Character sprites are charming, if not particularly distinctive. There isn't a lot of variety, and enemy design is lacking. However, with the bright, colorful, and varied world they inhabit, these limitations are diluted.

Bigger fangs to better eat you with

With a lot of variety in locations, as well as good background design and animations, the characters do not look half bad. It especially works when it tries to be charmingly creative. Like the boss battle where you are fighting the big bad wolf with the grandma hiding in the fireplace.

Musically, the composer overcame the limitations of the Genesis beautifully. The majority of tracks are fun to listen to, and all of them are a great backdrop to the gameplay.

I especially liked the boss battle music, which didn't bore me despite listening to it in nearly every boss.

Good Graphics: +3
Good Soundtrack: +3

In Conclusion:

Due to purely commercial reason, Crusader of Centy was probably a little known Genesis game. I say purely commercial because in a gameplay level, it is a very good action adventure game that should have had a decent folowing in its time.

While it doesn't nearly reach the height of A Link to Past or some of the Quintet games, it surely manages exceed expectations.

Final: 42/50


I got an arrow to the knee



1- Collect Golden Apples to increase your max health.
2- Some bosses will need special weapon combinations to even be damaged.
3- Make sure to hire the cat animal, which saves you if you die.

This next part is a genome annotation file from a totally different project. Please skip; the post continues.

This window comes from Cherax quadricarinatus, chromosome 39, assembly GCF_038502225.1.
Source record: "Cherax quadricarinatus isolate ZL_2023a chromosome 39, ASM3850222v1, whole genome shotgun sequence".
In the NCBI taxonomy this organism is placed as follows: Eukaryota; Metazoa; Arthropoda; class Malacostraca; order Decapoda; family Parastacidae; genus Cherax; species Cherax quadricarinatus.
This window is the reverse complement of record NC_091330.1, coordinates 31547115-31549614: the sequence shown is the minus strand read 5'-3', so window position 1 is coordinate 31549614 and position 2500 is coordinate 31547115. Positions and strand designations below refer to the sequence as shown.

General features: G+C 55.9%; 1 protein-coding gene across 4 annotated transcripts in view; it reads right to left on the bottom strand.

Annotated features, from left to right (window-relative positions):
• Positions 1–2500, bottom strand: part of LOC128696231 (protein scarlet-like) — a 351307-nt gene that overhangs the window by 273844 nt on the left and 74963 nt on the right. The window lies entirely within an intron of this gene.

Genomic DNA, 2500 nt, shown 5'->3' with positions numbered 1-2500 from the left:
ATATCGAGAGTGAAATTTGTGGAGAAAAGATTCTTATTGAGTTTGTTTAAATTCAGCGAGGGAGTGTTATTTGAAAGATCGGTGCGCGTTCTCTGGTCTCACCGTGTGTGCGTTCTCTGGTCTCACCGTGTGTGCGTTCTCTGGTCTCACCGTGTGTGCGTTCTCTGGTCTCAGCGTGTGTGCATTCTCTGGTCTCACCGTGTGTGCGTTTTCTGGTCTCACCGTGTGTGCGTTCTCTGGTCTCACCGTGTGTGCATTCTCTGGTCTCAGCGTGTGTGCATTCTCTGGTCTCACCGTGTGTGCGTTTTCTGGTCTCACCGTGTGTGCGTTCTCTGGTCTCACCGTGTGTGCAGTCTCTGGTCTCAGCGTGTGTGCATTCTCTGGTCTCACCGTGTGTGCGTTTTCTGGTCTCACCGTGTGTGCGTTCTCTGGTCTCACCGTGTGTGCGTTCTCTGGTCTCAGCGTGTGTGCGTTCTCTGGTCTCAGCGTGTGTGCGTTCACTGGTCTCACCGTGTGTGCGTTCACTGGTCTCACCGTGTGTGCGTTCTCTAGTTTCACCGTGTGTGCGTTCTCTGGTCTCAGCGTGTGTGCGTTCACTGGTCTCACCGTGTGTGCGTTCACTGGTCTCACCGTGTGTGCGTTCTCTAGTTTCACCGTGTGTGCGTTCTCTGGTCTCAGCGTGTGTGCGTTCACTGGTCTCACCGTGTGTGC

4- You ca save nearly anywhere from the start menu.
5- Once you have the Cheetah, you will probably never want to switch him off your party again.
6- Your dog can help uncover imposter (Hint).

Next Game:

Somehow, I knew coming in that I would like this game. What surprised me most was that it actually had a decent enough translation and dialogue for its time.

Next game, at #22 is Strider, a well known game in the action genre. I am not sure I can play this game without constantly thinking about our own Dtoider, StriderHoang.

Stay Tuned

For Previous Genesis game Reviews:

The List

 For More Screenshots:

See Here

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About Lord Spencerone of us since 5:57 PM on 01.12.2014

Hello all, I am Lord Spencer, your friendly neighborhood royalty. Yes, the ancient bloodlines are letting absolutely anyone in these days.

Being the lurker that I am, I have been following Destructoid for more than four years. Well, its 3 AM where I live now, and I just plunged in getting HUGE in the way.

Here is hoping for a fun time.

Oh yes, here is a little more info about me that is probably not as interesting as I think it is:

-I owned and played about 1000+ games.
-I owned and read about 2000+ books (I counted comic books I read as a kid so this is not as impressive as it sounds).
-I absolutely love Legos.

Out of all the games I played, I only regret playing a few. I am a big fan of gaming, and thus I really like most of what I play.

Thanks to the excellent work of community member Dango, now I have a cool infographic of my top 20 games. This list is not my final one, but what I thought off at the moment. If you notice, they are presented in chronological order:

Oh, and here is a link to my blogs:
My Blogs